Layers of ink - Make your own paper Gingerbread House by Anna-Karin
The other side looks like this. You can add a lot more embellishments if you want to, it is a gingerbread house after all, and should be over the top.

The back is a little simpler, partly because I ran out of time since I had to catch the daylight to take these photos. I might add some more embellishments here later.

The glittery felt is hard to photograph. I liked the combination of rhinestones and pearls.

The icicles can be turned into any colour you'd like. I imagined them being pink sugar candy.

I added a little Glossy Accents to the windows and sprinkled with Rock Candy glitter. It looks like sugar crystals. The mica makes it look like the windows were made from burnt sugar.

I tore off pieces from some of the windows, so that it would look like they were broken, as if someone had taken a bite from them.

Layers of ink - Make your own paper Gingerbread House by Anna-Karin
Like with my Winter Church, I didn't glue the house to the base, so that a battery-operated tea candle can be placed inside the house. The lovely shine can't quite be captured on a photo, but this gives you an idea.

Layers of ink - Make your own paper Gingerbread House by Anna-Karin
Children will love to decorate their own gingerbread houses and when Anton had a friend over last weekend, I made them each a house, using the same base as above. I die cut and assembled the houses beforehand. They were given a whole lot of small die cuts from my scraps, sequins, stickers, tinsel etc. and glue. The two of them sat in deep concentration at the kitchen table for a long time decorating their houses and were very proud of the results.

Layers of ink - Make your own paper Gingerbread House by Anna-Karin
Let's have a closer look at Anton's house. Children have such imagination, they will use the products in ways you might not have guessed. Anton used the snow for the roof as snow on the ground instead (giving me the idea to add felt as snow on the base of my house too). He also pushed open the door, so that you can walk inside. The roof was decorated in a symmetrical way and the tinsel glued on top. 

The houses have doormats made from burlap, and an inhabitant that I found in my stash. There is another Santa resting inside the house. 

The children did not want to glue the black door to the front door, but instead thought that their houses needed a back door. Pretty clever. Unlimited access to rhinestones was fun too.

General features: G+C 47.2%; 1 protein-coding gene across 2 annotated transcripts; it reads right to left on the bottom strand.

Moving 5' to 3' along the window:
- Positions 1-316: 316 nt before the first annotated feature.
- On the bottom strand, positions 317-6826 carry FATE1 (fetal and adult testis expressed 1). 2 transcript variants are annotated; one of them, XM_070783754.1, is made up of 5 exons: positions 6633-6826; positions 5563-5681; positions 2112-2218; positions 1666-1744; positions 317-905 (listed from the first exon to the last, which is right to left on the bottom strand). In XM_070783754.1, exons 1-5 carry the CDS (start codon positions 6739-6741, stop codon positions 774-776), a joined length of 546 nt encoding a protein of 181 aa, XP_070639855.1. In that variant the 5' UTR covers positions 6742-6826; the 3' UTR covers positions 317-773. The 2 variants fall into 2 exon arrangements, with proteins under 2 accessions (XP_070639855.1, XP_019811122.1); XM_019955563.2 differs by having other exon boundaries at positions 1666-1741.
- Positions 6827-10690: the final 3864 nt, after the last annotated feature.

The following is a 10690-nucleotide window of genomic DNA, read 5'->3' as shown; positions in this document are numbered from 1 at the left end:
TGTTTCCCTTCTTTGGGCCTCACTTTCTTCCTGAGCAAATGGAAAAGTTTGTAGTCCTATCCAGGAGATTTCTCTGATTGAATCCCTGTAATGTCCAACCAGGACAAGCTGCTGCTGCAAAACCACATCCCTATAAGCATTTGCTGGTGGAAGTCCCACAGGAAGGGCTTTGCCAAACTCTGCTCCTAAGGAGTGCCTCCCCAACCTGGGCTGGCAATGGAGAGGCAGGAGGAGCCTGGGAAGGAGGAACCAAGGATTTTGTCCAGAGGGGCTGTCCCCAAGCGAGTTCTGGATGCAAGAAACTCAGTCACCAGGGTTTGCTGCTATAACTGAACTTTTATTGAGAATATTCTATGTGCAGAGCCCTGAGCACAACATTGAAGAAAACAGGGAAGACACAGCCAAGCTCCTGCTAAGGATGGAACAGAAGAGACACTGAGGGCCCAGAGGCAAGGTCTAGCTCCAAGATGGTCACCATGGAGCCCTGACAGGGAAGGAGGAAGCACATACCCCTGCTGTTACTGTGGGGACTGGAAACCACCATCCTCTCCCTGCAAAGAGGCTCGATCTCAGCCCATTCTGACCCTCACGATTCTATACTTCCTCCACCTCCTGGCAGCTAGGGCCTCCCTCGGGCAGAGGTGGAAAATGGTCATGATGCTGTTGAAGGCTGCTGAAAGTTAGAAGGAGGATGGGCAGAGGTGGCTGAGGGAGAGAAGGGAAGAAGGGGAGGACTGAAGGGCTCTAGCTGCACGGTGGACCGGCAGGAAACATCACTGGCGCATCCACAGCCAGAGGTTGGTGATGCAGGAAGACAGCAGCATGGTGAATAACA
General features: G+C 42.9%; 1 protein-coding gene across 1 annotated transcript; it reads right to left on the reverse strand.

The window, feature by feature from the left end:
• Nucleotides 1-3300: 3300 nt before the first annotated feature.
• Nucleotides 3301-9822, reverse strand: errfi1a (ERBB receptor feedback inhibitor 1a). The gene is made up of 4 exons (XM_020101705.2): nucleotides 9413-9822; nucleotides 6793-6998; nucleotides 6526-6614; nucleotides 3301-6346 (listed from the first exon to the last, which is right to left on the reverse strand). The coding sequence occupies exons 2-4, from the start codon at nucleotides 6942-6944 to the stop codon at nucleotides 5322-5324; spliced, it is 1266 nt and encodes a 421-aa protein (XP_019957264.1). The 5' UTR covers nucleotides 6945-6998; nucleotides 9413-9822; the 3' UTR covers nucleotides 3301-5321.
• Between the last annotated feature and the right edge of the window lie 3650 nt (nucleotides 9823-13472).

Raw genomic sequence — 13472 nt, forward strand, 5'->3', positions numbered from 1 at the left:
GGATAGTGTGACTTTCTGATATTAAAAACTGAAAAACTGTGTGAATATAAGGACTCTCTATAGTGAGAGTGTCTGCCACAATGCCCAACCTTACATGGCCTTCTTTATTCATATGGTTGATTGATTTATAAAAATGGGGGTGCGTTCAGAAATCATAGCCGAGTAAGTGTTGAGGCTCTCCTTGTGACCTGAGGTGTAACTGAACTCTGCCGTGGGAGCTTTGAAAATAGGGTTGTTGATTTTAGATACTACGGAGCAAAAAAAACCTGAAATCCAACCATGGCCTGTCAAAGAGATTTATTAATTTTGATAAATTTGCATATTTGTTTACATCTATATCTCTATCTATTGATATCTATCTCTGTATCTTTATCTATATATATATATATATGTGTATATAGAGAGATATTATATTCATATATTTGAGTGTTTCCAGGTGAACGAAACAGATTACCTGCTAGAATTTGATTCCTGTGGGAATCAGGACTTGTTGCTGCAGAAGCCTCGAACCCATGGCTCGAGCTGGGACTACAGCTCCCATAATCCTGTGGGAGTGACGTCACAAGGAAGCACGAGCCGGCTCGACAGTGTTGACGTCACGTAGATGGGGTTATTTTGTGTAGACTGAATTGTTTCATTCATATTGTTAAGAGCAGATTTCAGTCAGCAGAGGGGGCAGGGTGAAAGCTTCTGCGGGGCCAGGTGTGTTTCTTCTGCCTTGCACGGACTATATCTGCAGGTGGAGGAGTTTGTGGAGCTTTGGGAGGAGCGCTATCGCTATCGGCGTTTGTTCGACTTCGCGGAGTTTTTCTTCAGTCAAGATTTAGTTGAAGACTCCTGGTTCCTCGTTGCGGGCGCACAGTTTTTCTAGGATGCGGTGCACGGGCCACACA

Layers of ink - Make your own paper Gingerbread House by Anna-Karin
If you have some time over this Christmas, decorating these little houses is a fun activity for children of different ages. Instead of making a gingerbread house, they could also make a house that looks like their own, of a house for a tiny doll. Just be sure to keep the houses and the supplies out of reach for smaller children, since there are many small parts.

I hope you enjoyed this tutorial and that you will have time for some crafting this Christmas.

Happy crafting!



Other supplies:
Mica: US ArtQuest
white felt


  1. How fun that the boys made their own. Tell Anton good job!! =)

  2. Utterly adorable - love your gingerbread version of the little house - and what a fun idea to get the boys decorating them too. I think the back door idea is just charming!
    Alison xx
    (Oh, and I will happily add your details to Paloma's book before she sets off. If you send me your address via email I can add that, but will otherwise just add the link and leave it to whoever it is she's with at the time to work it out!)

  3. A darling gingerbread house! I love the pink and turquoise decorations. Aren't childrens' minds wonderful? You must be a very patient Mom. Anton and his friend's house are wonderful. Merry Christmas and Happy New Year to you and your family.

  4. Oh, that is great. I love the details. I was not aware at how effective the Enamel Accents was at adding a snow-like dimension. Great work. Next year I think I am going to have a house making party.